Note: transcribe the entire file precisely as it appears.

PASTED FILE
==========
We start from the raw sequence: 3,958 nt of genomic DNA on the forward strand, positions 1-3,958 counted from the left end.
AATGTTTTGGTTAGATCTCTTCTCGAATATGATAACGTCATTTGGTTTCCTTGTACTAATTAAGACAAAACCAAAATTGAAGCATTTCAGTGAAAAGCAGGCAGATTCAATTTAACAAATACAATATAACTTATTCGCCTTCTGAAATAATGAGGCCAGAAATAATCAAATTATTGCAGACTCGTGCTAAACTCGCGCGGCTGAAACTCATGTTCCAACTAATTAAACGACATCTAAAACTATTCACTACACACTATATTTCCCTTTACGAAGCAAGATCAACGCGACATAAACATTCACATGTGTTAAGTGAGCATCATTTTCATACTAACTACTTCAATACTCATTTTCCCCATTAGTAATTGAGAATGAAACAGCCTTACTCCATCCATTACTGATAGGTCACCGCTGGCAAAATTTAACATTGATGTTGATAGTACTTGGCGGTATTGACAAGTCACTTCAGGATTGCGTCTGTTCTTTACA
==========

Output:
We start from the raw sequence: 3,958 nt of genomic DNA on the forward strand, positions 1-3,958 counted from the left end.
AATGTTTTGGTTAGATCTCTTCTCGAATATGATAACGTCATTTGGTTTCCTTGTACTAATTAAGACAAAACCAAAATTGAAGCATTTCAGTGAAAAGCAGGCAGATTCAATTTAACAAATACAATATAACTTATTCGCCTTCTGAAATAATGAGGCCAGAAATAATCAAATTATTGCAGACTCGTGCTAAACTCGCGCGGCTGAAACTCATGTTCCAACTAATTAAACGACATCTAAAACTATTCACTACACACTATATTTCCCTTTACGAAGCAAGATCAACGCGACATAAACATTCACATGTGTTAAGTGAGCATCATTTTCATACTAACTACTTCAATACTCATTTTCCCCATTAGTAATTGAGAATGAAACAGCCTTACTCCATCCATTACTGATAGGTCACCGCTGGCAAAATTTAACATTGATGTTGATAGTACTTGGCGGTATTGACAAGTCACTTCAGGATTGCGTCTGTTCTTTACA